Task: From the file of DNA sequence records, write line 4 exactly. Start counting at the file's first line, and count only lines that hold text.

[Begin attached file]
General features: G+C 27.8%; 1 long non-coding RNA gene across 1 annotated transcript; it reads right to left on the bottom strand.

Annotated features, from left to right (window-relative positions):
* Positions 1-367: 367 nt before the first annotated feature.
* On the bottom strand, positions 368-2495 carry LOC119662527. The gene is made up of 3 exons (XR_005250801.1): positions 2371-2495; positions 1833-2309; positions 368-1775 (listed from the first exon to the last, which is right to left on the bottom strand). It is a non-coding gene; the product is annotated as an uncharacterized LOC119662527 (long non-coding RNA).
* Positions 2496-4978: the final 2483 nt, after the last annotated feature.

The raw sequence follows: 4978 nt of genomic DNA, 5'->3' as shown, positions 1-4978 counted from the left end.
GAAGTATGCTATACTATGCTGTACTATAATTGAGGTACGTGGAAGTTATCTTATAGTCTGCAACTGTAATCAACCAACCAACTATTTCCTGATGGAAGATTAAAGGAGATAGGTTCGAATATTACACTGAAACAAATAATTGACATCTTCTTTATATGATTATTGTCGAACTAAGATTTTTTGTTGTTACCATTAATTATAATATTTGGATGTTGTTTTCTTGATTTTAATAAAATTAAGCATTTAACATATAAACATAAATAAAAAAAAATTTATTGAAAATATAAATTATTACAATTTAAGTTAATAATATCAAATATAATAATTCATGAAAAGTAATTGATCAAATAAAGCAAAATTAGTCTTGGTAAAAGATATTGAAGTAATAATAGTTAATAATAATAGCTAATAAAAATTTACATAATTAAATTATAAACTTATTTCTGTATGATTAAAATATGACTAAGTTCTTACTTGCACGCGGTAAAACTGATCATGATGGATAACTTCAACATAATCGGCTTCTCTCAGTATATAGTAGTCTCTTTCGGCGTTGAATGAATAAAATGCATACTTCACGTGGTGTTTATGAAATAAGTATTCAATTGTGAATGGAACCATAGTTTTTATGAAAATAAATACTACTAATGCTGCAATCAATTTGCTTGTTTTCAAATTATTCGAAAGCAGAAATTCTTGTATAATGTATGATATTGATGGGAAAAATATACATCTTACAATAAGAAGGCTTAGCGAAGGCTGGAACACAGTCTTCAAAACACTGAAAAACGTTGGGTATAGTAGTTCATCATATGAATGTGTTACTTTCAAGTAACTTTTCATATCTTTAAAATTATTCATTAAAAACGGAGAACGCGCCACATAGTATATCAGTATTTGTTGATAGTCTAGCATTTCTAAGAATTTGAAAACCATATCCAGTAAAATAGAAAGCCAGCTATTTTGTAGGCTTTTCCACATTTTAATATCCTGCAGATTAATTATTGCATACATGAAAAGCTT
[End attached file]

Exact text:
* On the bottom strand, positions 368-2495 carry LOC119662527. The gene is made up of 3 exons (XR_005250801.1): positions 2371-2495; positions 1833-2309; positions 368-1775 (listed from the first exon to the last, which is right to left on the bottom strand). It is a non-coding gene; the product is annotated as an uncharacterized LOC119662527 (long non-coding RNA).